So remember last year when I read Beyond Seduction by Emma Holly? Well, this is the first title in the “duo,” or whatever they call it in the historical romance field.
And after reading it, I don’t have too much to say about it. It is a silly little romance novel set in Victorian England. Actually wait, I do have things to say about it; it just won’t be a very long entry. (and Alaina’s readers rejoiced.)
There is a love triangle of sorts – Florence Fairleigh travels to London to try her hand at husband-hunting, because her pastor father died and now she has no money. She’s not aiming high; she just wants a nice man to take care of the finances, and if they get along that’s even better. She’s more realistic than romantic, and I do feel that I should make a point to let everyone know that she’s not mercenary in any way. Well, her lawyer is the same lawyer for Edward Burbrooke, an Earl who is trying to find a wife for his brother Freddie, because Freddie is gay and has a thing for footmen (oh god, not a euphamism!) and Edward is super-protective of Freddie, and he’s terrified what ~Society!~ would do if they found out Freddie liked other boys.
I can’t remember where I finally admitted that I read a lot of these historical romances, but I do know that gay romance doesn’t usually show up behind those hallowed covers. So even though it wasn’t the major romance, having a gay man try and find love in Victorian England was refreshing, even though the outcome was probably horribly unrealistic.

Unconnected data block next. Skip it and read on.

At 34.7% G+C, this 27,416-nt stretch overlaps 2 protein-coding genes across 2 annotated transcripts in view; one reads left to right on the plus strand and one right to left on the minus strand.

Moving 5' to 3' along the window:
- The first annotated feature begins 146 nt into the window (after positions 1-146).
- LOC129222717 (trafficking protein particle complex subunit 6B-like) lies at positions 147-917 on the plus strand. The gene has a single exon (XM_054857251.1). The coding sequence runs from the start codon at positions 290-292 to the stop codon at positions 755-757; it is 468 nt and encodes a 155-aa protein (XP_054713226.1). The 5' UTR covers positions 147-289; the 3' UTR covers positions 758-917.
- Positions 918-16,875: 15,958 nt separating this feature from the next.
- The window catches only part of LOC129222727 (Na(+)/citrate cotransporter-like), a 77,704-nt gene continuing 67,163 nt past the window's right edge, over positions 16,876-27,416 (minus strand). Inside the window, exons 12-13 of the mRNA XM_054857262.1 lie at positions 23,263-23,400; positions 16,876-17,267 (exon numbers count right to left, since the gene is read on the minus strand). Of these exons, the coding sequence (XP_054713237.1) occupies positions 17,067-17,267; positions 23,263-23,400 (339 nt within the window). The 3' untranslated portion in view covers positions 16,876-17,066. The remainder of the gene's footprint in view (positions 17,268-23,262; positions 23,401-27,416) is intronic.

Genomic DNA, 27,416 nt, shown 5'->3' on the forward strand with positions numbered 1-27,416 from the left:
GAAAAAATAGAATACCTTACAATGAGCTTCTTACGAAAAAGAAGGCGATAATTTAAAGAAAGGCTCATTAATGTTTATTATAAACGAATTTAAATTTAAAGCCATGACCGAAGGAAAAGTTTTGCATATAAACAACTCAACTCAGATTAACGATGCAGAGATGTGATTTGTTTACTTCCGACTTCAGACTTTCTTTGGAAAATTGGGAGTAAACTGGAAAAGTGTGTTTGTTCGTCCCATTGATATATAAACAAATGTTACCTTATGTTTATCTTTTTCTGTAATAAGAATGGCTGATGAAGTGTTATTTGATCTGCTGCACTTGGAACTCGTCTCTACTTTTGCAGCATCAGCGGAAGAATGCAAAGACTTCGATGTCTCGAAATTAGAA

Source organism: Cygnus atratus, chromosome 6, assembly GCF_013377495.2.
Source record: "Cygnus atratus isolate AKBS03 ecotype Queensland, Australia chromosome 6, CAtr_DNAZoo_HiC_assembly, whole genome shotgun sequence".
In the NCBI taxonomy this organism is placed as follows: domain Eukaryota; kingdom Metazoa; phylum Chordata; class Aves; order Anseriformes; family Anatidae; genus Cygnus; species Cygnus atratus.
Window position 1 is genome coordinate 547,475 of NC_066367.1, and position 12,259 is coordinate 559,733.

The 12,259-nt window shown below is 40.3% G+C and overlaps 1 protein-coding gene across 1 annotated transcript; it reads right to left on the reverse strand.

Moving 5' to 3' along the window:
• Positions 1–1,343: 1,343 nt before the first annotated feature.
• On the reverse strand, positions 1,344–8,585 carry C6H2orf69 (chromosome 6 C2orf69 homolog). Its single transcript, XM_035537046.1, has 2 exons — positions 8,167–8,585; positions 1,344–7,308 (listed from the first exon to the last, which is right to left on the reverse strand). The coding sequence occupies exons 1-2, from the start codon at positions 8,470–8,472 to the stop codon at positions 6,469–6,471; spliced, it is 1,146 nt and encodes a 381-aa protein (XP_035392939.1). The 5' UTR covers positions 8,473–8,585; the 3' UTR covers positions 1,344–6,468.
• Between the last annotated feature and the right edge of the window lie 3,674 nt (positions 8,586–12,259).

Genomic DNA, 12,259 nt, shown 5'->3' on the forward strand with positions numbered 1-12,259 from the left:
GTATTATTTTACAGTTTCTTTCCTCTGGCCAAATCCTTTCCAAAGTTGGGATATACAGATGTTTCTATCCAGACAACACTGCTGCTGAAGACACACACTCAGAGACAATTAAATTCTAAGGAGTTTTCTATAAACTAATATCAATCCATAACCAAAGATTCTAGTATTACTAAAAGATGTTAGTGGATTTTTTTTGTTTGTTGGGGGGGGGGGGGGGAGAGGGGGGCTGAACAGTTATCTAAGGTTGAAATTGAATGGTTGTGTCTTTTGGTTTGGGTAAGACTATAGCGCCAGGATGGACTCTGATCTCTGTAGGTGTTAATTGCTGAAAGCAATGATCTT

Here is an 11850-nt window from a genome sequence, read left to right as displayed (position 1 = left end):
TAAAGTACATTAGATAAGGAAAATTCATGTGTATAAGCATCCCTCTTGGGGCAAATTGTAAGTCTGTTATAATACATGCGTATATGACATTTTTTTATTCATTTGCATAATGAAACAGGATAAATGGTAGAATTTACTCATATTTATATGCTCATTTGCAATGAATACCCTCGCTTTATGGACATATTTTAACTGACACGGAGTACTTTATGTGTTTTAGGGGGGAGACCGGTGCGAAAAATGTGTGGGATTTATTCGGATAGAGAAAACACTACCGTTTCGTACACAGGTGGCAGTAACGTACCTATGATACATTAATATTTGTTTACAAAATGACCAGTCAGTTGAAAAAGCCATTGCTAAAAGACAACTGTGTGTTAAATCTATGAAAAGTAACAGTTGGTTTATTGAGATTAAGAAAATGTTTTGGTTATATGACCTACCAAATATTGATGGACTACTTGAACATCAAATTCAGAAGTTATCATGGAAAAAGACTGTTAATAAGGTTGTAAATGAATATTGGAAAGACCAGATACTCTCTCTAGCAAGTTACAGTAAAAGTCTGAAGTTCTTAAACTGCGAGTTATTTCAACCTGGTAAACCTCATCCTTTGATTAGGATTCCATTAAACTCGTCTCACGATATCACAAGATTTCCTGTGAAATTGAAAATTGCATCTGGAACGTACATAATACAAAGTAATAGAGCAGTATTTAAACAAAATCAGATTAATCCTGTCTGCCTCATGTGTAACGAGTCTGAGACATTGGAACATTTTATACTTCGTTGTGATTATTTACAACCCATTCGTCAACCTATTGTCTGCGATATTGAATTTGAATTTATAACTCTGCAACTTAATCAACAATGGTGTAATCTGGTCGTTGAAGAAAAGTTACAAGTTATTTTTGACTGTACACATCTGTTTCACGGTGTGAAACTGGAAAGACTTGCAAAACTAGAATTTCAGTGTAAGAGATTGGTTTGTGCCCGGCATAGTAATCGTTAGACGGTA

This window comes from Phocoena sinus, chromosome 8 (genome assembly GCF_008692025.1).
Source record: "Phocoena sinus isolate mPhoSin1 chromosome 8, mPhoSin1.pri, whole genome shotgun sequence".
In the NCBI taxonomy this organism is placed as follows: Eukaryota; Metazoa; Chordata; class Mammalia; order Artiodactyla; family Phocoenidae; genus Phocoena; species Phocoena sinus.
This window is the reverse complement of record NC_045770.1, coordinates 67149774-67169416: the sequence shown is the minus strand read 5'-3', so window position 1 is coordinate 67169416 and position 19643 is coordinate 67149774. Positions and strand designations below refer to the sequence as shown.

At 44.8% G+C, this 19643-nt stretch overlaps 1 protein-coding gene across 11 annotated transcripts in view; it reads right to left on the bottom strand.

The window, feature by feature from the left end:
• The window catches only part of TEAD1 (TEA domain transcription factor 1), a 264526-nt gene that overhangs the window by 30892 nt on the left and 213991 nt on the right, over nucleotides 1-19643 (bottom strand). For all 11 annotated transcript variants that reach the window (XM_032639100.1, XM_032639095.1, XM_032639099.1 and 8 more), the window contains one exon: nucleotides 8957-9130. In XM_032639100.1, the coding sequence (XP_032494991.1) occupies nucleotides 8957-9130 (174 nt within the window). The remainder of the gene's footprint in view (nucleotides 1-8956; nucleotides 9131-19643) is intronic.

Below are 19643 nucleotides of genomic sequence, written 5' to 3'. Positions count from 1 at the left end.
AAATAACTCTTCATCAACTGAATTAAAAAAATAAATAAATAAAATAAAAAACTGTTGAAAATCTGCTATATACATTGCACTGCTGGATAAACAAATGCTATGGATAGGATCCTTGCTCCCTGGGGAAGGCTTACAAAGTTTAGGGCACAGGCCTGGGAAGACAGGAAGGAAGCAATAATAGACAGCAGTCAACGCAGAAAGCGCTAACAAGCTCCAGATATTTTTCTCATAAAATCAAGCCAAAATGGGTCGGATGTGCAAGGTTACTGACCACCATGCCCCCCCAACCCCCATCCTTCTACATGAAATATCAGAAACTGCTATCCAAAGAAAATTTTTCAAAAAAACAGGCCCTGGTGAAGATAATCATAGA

Also unrealistic? The fact that Edward fell into lust over Florence and that lust turned into love and they ended up getting married after Florence found out Freddie liked Frank instead. (Note: he wasn’t actually named Frank; I just couldn’t resist the alliteration.) It was extremely convenient that the love triangle between brothers resolved itself so perfectly, and it almost makes me hopeful for this season of The Vampire Diaries, but I know the CW wouldn’t turn Stefan gay just to satisfy my need to make Damon/Elena go on forever.
Uh, anyway. (Drink!) The whole “Beyond Innocence” thing? Florence is innocent, both in that she’s a virgin, but also that she doesn’t know how London society and high society really works. She is not, however, innocent as to the ways of ~~loooove. Because she’s a country girl, and she knows how procreation works. Whatever.
Overall, the book was fraught with convenience, but again, I don’t read these to think too much. I’m just happy when the main female character has her own agency and not only can make her own decisions, but is allowed to make those decisions; and when her love interest is kind to her and respects her.
And how horrible is it that I see that evidenced more often in historical romance than I do in the real world?
Grade for Beyond Innocence: 2 stars